Frequent question: Why can’t babies have cough medicine?

Can I give my infant cough medicine?

The US Food and Drug Administration (FDA) recommends that children under the age of two should never be given over-the-counter (OTC) cough or cold medications. However, most cough and cold products state that cough and cold medicine should not be given to children under the age of four.

When can kids have cough medicine?

Don’t use over-the-counter medicines, except for fever reducers and pain relievers, to treat coughs and colds in children younger than 6 years old. Also, consider avoiding use of these medicines for children younger than 12 years old.

Can you give 6 month old cough medicine?

Cough syrups should not be given to a baby or child under 2 years of age. Even the ones designed especially for children should not be given to a baby unless they are recommended by a doctor.

What are RSV symptoms in babies?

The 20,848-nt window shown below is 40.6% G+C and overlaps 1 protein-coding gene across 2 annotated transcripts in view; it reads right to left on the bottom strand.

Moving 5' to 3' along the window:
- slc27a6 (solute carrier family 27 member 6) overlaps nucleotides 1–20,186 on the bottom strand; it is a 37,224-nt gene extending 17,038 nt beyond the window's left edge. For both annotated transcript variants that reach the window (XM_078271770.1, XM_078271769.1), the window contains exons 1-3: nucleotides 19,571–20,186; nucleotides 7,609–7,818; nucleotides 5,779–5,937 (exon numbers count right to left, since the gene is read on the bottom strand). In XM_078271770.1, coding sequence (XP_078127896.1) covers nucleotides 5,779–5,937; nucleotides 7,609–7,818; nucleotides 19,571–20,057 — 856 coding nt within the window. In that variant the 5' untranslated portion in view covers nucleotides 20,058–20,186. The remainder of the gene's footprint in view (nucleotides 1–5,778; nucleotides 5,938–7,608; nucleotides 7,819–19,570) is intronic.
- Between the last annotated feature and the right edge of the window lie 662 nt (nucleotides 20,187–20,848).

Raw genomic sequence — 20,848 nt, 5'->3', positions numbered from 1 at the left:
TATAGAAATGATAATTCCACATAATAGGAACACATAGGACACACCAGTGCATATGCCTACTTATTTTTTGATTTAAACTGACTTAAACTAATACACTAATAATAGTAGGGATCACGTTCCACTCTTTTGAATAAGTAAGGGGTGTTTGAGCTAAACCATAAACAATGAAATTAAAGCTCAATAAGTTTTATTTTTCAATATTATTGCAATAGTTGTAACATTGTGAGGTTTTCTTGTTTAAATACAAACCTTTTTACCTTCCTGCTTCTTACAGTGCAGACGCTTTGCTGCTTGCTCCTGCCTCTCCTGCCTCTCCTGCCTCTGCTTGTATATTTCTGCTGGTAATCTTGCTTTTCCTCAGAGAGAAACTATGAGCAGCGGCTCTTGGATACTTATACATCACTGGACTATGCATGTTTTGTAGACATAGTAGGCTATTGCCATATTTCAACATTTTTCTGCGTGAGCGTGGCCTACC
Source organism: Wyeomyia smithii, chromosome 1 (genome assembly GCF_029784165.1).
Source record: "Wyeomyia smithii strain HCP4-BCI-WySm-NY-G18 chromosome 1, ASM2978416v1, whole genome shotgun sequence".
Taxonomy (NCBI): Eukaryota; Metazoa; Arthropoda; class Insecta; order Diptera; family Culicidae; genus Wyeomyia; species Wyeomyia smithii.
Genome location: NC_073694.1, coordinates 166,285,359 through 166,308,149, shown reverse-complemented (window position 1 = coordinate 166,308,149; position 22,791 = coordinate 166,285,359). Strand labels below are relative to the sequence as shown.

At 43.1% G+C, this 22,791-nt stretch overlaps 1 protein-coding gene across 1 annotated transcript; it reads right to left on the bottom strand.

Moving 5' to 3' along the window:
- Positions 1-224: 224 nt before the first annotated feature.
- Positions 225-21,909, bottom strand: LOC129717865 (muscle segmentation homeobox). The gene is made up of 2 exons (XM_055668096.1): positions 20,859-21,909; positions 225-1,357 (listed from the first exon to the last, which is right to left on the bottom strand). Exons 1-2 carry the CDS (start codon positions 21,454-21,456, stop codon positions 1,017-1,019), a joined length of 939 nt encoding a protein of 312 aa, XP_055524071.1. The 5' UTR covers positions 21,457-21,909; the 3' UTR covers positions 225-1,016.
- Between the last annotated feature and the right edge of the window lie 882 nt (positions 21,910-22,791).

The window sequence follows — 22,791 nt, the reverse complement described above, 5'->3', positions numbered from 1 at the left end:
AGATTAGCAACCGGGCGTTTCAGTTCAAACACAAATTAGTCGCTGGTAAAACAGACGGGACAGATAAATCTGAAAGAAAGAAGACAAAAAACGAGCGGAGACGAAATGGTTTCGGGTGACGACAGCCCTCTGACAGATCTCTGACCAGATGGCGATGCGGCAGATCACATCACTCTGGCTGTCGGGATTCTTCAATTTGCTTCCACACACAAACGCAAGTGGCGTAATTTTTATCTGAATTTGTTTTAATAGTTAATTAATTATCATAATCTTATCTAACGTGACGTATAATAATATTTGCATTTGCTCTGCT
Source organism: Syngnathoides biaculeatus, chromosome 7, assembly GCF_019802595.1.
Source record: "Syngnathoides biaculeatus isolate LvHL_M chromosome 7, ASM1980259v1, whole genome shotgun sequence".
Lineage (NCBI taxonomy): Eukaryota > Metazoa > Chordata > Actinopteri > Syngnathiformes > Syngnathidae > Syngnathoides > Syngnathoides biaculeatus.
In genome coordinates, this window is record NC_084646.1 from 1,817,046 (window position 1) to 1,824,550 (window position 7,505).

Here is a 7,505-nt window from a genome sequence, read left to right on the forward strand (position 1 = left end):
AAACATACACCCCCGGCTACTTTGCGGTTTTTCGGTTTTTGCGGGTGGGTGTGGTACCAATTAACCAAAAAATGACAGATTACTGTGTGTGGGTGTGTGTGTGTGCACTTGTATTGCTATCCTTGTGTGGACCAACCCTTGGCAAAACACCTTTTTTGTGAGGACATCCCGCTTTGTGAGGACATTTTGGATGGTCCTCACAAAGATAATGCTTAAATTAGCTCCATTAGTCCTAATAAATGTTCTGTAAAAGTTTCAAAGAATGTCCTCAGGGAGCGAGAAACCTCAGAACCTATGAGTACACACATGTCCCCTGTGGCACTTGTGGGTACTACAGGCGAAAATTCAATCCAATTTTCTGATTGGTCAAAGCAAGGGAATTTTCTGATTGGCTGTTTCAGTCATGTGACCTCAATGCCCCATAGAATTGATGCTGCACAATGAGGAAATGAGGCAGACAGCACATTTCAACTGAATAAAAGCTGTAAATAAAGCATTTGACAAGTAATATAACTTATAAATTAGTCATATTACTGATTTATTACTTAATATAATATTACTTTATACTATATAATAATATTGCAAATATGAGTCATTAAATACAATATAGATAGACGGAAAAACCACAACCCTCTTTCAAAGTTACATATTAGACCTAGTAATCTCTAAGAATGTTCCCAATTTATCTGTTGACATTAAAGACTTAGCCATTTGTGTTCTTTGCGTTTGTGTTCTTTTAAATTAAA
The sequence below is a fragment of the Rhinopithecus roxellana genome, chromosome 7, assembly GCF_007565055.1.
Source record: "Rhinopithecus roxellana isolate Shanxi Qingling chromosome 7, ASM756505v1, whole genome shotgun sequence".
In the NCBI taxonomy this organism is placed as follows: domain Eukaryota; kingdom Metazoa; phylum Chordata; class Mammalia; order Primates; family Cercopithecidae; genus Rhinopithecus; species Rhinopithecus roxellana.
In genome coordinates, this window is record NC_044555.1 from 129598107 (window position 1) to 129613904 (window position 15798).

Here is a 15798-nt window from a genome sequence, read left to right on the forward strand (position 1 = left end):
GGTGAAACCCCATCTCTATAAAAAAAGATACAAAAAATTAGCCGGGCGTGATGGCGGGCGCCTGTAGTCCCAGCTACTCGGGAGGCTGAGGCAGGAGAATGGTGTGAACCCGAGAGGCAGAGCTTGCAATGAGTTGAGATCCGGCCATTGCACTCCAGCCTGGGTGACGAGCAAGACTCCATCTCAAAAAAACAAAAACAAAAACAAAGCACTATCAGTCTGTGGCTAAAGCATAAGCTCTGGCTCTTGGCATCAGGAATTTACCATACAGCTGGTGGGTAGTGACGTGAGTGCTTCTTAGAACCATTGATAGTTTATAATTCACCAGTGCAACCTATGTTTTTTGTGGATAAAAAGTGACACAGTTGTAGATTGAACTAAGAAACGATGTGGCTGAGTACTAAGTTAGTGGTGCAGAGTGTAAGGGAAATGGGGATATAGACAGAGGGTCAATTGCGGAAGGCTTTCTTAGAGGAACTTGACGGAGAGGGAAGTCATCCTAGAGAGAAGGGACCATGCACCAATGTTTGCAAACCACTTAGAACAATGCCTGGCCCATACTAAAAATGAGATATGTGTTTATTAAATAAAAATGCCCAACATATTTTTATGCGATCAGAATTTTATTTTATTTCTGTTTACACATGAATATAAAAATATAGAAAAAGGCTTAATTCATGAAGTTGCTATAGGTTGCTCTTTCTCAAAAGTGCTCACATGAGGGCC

What are the symptoms of RSV in a child?

  • Runny nose.
  • Fever.
  • Cough.
  • Short periods without breathing (apnea)
  • Trouble eating, drinking, or swallowing.
  • Wheezing.
  • Flaring of the nostrils or straining of the chest or stomach while breathing.
  • Breathing faster than usual, or trouble breathing.

Is there a decongestant for babies?

Children’s Dimetapp Decongestant Infant drops are used for:

Relieving congestion due to colds, flu, and allergies. It may also be used for other conditions as determined by your doctor. Children’s Dimetapp Decongestant Infant drops are a decongestant.

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What medicine can you give a 6 month old for cold?

The FDA advises against using them at all in children younger than 4. To bring down a fever and make your child more comfortable, you can use acetaminophen (Children’s Tylenol) or ibuprofen (Children’s Motrin or Advil) if they’re over 6 months old.